On their website Vanity Fair has published one of the most substantial pieces of reporting which I've seen from that (in)famous society journal in many years. Apparently extracting "clean" natural gas, "the bridge to the future" is not a clean process. In fact, fracking (getting at the natural gas) can and does destroy aquifers. Surface vegetation will continue to look okay (fed by rainwater) but animals depending on the aquifer below via wells, i.e. humans may not survive.
Read and be horrified at the havoc wrought by the 2005 exemptions for oil and gas companies to the Clean Air Act by Dick Cheney cohorts while in governments:
Although fracking was never regulated by the federal government when it was a less prevalently used technique, it was granted explicit exemptions—despite dissent within the E.P.A.—from the Safe Drinking Water Act, the Clean Air Act, and the Clean Water Act by the Energy Policy Act of 2005, the wide-ranging energy bill crafted by Dick Cheney in closed-door meetings with oil-and-gas executives. While the average citizen can receive harsh punishment under federal law for dumping a car battery into a pond, gas companies, thanks to what has become known as the Halliburton Loophole, are allowed to pump millions of gallons of fluid containing toxic chemicals into the ground, right next to our aquifers, without even having to identify them.
One can take some heart at the courage of the activists working to prevent this happening to the Delaware river.
If Americans will pollute Iraq with depleted Iranium, their corporations will not hesitate at poisoning their own countryside and water table with some of the most toxic chemicals known to man. If there was ever an indictment of laissez-faire capitalism, here it is. The men running these oil and gas corporations are as bad as street pimps. They are prepared to destroy the lives of others to enrich themselves.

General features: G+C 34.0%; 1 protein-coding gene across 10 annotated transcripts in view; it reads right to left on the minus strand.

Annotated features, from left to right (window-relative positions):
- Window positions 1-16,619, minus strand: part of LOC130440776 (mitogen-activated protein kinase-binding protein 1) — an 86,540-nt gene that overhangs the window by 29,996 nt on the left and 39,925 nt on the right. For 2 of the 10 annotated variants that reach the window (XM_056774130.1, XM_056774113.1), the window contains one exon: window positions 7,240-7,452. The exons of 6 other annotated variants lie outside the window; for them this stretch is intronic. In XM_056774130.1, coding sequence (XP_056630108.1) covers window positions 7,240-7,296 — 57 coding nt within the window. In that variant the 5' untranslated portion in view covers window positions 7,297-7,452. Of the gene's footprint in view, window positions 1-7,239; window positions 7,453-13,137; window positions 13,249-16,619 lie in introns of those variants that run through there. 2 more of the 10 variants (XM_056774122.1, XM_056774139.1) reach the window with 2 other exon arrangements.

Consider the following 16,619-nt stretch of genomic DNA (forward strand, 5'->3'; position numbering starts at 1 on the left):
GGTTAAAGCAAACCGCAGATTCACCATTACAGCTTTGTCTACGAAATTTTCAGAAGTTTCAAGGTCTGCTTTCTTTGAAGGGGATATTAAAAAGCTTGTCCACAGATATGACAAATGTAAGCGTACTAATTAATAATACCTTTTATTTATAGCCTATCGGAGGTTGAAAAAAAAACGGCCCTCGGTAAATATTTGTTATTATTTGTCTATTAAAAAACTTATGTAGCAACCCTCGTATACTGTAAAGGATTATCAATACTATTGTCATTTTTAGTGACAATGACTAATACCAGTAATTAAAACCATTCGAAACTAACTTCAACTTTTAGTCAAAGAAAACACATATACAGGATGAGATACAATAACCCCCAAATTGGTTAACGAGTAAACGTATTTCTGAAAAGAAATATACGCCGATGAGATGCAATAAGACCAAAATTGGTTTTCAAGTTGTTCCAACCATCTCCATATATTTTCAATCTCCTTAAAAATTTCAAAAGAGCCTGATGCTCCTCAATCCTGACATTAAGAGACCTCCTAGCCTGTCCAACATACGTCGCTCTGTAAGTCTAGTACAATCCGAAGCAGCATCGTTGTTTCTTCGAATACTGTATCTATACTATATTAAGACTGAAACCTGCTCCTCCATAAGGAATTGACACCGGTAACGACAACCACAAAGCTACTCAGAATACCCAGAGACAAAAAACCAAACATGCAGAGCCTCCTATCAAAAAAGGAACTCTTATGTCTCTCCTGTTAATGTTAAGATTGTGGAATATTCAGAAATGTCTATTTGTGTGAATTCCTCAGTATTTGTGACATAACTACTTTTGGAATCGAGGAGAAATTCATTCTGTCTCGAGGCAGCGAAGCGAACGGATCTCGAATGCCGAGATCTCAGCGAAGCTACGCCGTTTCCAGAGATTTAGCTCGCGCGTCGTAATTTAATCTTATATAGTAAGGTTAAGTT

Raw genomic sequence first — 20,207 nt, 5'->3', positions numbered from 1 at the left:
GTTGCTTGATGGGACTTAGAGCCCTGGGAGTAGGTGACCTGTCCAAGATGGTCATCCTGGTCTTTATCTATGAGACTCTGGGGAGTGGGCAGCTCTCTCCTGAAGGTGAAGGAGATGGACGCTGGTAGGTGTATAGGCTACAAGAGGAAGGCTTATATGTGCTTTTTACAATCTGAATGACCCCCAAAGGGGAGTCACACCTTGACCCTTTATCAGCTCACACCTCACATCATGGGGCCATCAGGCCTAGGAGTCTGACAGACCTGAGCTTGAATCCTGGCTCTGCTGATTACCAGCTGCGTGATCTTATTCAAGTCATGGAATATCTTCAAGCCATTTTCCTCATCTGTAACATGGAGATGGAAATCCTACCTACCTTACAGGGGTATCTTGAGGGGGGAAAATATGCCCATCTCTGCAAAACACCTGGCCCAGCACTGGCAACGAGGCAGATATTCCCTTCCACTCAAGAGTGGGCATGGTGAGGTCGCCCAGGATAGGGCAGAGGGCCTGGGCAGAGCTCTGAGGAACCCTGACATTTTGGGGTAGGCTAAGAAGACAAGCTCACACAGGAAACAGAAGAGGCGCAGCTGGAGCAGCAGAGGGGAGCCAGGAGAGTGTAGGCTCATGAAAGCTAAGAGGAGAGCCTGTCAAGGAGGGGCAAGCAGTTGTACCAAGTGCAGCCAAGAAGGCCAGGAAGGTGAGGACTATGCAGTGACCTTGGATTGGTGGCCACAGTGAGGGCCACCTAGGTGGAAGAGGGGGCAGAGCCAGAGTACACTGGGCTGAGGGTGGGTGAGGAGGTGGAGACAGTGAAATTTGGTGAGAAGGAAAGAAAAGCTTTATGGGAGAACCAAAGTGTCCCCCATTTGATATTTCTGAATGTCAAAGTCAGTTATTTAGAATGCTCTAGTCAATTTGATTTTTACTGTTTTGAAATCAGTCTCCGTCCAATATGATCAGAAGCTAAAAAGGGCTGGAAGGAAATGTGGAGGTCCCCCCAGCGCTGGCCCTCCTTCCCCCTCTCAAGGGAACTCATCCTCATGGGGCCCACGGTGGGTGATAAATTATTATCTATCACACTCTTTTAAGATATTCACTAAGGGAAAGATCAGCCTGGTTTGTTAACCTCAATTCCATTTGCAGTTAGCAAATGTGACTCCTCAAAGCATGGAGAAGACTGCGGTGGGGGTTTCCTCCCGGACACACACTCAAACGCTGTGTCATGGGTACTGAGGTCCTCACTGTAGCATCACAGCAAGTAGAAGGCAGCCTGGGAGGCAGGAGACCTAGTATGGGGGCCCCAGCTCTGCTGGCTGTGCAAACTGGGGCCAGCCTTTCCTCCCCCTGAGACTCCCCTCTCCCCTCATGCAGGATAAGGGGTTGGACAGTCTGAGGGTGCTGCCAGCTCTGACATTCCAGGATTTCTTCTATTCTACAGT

Strangely this important story didn't run in the print edition of Vanity Fair. Somebody has their priorities wrong at Vanity Fair, given the fluff which most of the recent issue included (heiress bimbos in the Hamptons). But kudos to whoever commissioned the article, kudos to the writer Christopher Bateman and videographer and kudos to the web team who insisted on running it after the final story was rejected for print.
Vanity Fair may also want to look at how they manage their European subscriptions. A US subscription is $20 for two years. A non-US subscription is $68 for one year. That's a pricing differential of seven times. I can't believe that our Eurozone eyes are not worth enough to Vanity Fair's advertisers to make it worthwhile to set up a printing and distribution center somewhere in Europe. Somewhere inexpensive and central like Slovakia perhaps.